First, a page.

Luxury fashion tends to present itself in very European terms. This isn’t surprising given the history of the major luxury brands, and Europe certainly has an image that is better suited for luxury too.
Gorgeous old architecture, long history of royal pageantry, the birthplace of many artisan traditions. But at the same time, for the fashionistas we speak with, there’s a growing sense that all the obvious luxury brands are becoming a little stale.
I’ve lately been wondering if this has to do with the European tradition.
It can be surprising to think that a nation born from convicts could also be a home to great luxury. Granted, times change, but traditions can be a hard thing to shake. Australia as a luxury fashion nation doesn’t quite ring true. We don’t have the culture that really cries out for the finer things in life. There can even be an aversion to overt displays of success or status.
So, as an Australian designer bag brand, we run up against a unique type of challenge in that we have an attitude that is distinctly Australian, in an industry that is quite European.
For instance, we don’t use models for our products. Our logic? Inclusion. Australia is one of the most multicultural nations on Earth with an acceptance and love for others. There are bad spots in our nation like any, but you can’t live here without a growing awareness of and appreciation for diversity.
As such, we respect that many women (and men) feel quite horrible when they see models. Either because they’re airbrushed or because they are blessed with genes others don’t have, the experience of seeing these photos reduces ones sense of self. Research even shows that regardless of weight seeing models in adverts will have a negative effect on self image.
Now, as a business, why would we want to hurt our customers? Or better yet, why would the major brands want to hurt their customers?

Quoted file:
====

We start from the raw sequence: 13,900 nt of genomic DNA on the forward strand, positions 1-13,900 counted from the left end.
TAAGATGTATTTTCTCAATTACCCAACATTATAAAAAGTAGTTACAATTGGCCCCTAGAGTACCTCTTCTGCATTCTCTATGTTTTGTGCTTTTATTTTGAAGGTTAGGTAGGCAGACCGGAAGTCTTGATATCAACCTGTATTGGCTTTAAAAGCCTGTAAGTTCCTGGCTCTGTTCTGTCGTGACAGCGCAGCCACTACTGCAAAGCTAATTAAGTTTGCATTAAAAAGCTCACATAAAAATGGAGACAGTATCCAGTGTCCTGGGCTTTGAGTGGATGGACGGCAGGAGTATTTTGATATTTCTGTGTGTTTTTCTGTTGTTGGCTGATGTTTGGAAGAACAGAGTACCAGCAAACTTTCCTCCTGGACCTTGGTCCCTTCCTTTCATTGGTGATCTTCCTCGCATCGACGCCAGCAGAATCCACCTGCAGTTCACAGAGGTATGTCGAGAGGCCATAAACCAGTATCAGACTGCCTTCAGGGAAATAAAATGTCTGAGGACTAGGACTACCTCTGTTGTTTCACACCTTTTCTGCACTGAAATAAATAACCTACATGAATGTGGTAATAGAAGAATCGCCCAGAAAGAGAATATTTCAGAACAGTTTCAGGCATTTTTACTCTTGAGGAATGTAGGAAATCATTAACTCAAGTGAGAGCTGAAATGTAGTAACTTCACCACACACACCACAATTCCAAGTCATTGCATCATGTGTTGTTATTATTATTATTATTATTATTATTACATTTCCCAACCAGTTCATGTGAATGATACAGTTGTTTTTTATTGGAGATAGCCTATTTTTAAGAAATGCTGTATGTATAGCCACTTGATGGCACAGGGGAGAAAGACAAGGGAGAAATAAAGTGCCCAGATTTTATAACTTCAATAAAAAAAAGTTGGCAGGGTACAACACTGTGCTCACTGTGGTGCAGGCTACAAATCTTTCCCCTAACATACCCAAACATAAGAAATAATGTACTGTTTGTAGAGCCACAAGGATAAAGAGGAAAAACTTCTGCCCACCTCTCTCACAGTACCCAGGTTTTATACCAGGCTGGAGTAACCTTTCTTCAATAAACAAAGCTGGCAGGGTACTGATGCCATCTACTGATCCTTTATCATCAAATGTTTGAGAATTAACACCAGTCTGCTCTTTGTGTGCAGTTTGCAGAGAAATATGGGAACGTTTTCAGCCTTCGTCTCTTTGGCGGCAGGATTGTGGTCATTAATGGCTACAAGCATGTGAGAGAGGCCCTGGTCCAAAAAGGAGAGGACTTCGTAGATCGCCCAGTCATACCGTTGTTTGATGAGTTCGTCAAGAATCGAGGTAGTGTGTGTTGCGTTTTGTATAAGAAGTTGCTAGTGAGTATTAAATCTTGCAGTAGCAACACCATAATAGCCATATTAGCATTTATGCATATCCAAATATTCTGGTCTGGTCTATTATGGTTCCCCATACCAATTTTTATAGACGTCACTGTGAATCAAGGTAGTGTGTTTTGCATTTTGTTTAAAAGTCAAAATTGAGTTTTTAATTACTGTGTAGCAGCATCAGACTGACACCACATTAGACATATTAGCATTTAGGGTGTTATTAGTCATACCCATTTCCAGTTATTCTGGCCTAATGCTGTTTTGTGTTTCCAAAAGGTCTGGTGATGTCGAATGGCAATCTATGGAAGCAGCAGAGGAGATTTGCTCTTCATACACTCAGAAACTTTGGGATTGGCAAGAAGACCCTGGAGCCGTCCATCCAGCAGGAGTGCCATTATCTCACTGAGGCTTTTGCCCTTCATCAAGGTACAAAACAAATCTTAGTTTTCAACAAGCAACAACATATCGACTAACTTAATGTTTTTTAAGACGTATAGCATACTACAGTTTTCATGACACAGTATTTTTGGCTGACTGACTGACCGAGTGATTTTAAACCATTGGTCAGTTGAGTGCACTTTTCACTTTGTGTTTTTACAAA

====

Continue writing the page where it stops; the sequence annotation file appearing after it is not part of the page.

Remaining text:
I only have conjecture, but since the current luxury image is all about being unattainable, it would make sense that there needs to be a detachment from the brand and the feelings of potential customers.
This then presents a unique opportunity for us. We care about people. We want them to be healthy, happy and, yes, feel luxurious. We think this has already been in existence, though, just think of Marilyn Monroe. She was a size 12 and no one would think for a second that she wasn’t glamorous!
So, we don’t feature models in the traditional sense, but will gladly broadcast images of our customers holding their luxury leather bag on social media. In doing so, we’re giving glamour back to real people.
We are also faced with another tradition that’s quite hard to take. The impersonal luxury brand. This is one of the hardest things to look at because as Australians we like to talk and have a good time. You can’t do any of that without getting wrapped up in who someone is and what they think.
That’s why we share so much about who we are as a brand and what we’ve done to exist. It’s nice to get to know people and nice for them to know us. I think this problem of impersonal brands also occurs because of the use of models. A highly manufactured individual with a bland look on their face hardly exudes friendliness.
Nevertheless, the drive to be authentic and friendly certainly makes for a different presentation. Just see our social media where we actually crack a joke! Some would say that this devalues the brand image as we’re too casual and I can see how that could be true. But in the end, the issue is really what luxury is defined as. If luxury is impersonal, inconsiderate and aloof, then why would we want to be like that?
Instead, we want to redefine luxury by showing it can be human and relatable. That one can embrace a luxury lifestyle that isn’t cloistered away from reality like some monarchies of old.
This aloofness that permeates fashion in general can be hard to understand since above and beyond anything else, a business needs people to buy from them, and to come back and buy again. So by refusing to embrace people regardless of their net worth and engage with them on a human level, these brands lose out big time as a business. In fact, some stats show luxury brands are losing 90% of their customers annually!
That, like any feedback a business receives, is a sign as to how they should lead their company. So, luxury as it currently is, doesn’t listen to anyone but just does what it pleases. Hardly likeable…
Once again, though, this offers an Australian bag brand a unique opportunity. We could just be ourselves and provide luxury that is still personable. Hardly a great leap, right?
All in all, life as an Australian designer bag brand is exhilarating! We are positioned by our culture and by the times in a great place where fashionistas are crying out for something refreshing and different. And if the traditional approach is distinctly European then an Australian flavour can only be a breath of fresh air.
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